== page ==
Article Text

0041 Title: Managing Medical Emergencies in Mental Health: An Interprofessional In-Situ Simulation Pilot
  1. Christina Tritschler
  1. South London and Maudsley NHS Foundation Trust, London, UK

Abstract

Events such as cardiac arrest are relatively rare in in-patient mental health settings, clinicians need to be prepared to work in interprofessional emergency response teams to manage these events. Response teams are often unknown to each other and have to work in stressful circumstances, making this an ideal focus for simulation training.

Aim South London and Maudsley NHS Foundation Trust (SLaM) designed and evaluated a pilot course across five units on four sites, including a large medium-secure unit that focused on managing medical emergencies in mental health settings. The 90-minute course featured medical emergency simulation scenarios delivered in-situ, using a high fidelity mannequin.

Method The course was delivered seven times and consisted of a 10-minute introduction to the mannequin, a 35-min scenario of a medically deteriorating patient (such as chest pain and cardiac arrest), followed by a structured 45-min video-assisted debriefing by trained facilitators. Scenarios were derived from adverse events, used equipment available in the units, and consisted of real medical emergency calls.

Result Participants (n = 58) included psychiatrists, nurses (band 5–8a), support workers, and allied health professionals. Evaluation consisted of verbal feedback and evaluation forms (response rate 70%) with all questions averaging 4 or above on a 5-point Likert scale. Participants found the scenarios to be effective and to have a positive impact on their practice and wanted further simulation sessions. Participant self-evaluation of communication, team work and technical skills showed improvement after the course and 88% of respondents reported increased confidence in dealing with future medical emergencies.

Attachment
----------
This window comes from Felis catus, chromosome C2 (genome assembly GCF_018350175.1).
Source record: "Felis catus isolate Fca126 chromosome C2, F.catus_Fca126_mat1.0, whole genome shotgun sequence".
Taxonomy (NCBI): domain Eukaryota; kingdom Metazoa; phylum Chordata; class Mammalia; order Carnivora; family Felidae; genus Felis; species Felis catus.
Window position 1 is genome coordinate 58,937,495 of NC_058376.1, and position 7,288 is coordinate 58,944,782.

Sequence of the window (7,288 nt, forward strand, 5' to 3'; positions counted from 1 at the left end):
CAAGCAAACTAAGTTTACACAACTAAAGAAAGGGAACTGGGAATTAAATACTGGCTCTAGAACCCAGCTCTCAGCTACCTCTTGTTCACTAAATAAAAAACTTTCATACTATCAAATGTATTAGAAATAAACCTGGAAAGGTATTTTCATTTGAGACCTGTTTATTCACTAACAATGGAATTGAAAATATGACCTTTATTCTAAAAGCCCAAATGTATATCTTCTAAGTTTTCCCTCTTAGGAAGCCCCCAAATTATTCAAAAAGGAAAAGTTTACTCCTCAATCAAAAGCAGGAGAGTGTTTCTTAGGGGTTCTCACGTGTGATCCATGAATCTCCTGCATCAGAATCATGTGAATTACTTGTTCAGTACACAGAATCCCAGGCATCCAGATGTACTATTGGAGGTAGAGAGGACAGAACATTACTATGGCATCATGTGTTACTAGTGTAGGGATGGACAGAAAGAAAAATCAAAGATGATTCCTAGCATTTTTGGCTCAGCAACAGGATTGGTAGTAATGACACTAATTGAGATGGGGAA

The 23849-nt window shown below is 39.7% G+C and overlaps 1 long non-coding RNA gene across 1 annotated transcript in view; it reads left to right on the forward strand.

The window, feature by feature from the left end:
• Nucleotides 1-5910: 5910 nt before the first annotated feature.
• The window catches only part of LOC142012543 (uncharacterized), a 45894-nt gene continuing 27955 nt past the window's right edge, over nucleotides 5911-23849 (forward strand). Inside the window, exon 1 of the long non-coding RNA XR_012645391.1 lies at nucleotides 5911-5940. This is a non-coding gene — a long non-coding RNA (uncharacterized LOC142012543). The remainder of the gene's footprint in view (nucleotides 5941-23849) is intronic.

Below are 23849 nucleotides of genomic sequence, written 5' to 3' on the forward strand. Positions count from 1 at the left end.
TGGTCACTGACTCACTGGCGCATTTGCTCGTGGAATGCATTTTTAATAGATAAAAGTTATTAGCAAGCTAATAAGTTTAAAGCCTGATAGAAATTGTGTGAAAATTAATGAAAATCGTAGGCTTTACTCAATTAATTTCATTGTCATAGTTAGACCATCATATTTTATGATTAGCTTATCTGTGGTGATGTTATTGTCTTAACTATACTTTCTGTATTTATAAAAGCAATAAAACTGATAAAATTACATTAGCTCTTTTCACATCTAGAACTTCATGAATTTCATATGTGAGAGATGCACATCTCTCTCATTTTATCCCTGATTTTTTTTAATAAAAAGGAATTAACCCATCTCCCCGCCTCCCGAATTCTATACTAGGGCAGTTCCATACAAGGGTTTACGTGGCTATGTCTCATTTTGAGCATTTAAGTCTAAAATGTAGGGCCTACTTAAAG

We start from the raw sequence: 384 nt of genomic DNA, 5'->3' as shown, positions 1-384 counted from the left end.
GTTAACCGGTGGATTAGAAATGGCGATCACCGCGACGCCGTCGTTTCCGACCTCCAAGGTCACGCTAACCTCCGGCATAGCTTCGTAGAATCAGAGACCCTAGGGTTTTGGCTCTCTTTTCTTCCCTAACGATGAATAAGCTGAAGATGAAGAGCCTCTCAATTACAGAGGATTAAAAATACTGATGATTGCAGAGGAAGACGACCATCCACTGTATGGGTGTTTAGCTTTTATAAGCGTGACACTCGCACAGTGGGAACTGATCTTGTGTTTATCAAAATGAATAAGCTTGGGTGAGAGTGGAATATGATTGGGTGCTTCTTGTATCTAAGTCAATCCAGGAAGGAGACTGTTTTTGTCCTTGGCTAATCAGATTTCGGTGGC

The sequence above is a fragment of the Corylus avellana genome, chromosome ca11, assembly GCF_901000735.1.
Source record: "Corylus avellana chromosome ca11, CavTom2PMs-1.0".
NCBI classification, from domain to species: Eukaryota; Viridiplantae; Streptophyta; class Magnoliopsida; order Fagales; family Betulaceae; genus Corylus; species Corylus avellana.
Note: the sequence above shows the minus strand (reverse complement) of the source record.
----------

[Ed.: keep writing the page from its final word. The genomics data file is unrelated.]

Conclusion The pilot course has shown that interprofessional in-situ simulation training for managing medical emergencies in mental health settings can be an effective intervention. A Word-of-mouth recommendation from course participants has resulted in the pilot being extended further, and evaluation results show a positive impact on clinical practice.

References

  1. Resuscitation Guidelines (2010). Resuscitation Council (UK).www.resus.org.uk

  2. NICE (2007) Acutely ill patients in hospital. Recognition of and response to acute illness in adult hospitals. London: NICE www.nice.org.uk/CG50

  3. Issenberg SB, McGaghie WC, Petrusa ER, Gordon DL, Scalese RJ. Features and uses of high-fidelity medical simulation that lead to effective learning: a BEME systematic review. Med Teach 2005;27:10–28

  • Category: Course or curriculum evaluation/innovation/integration

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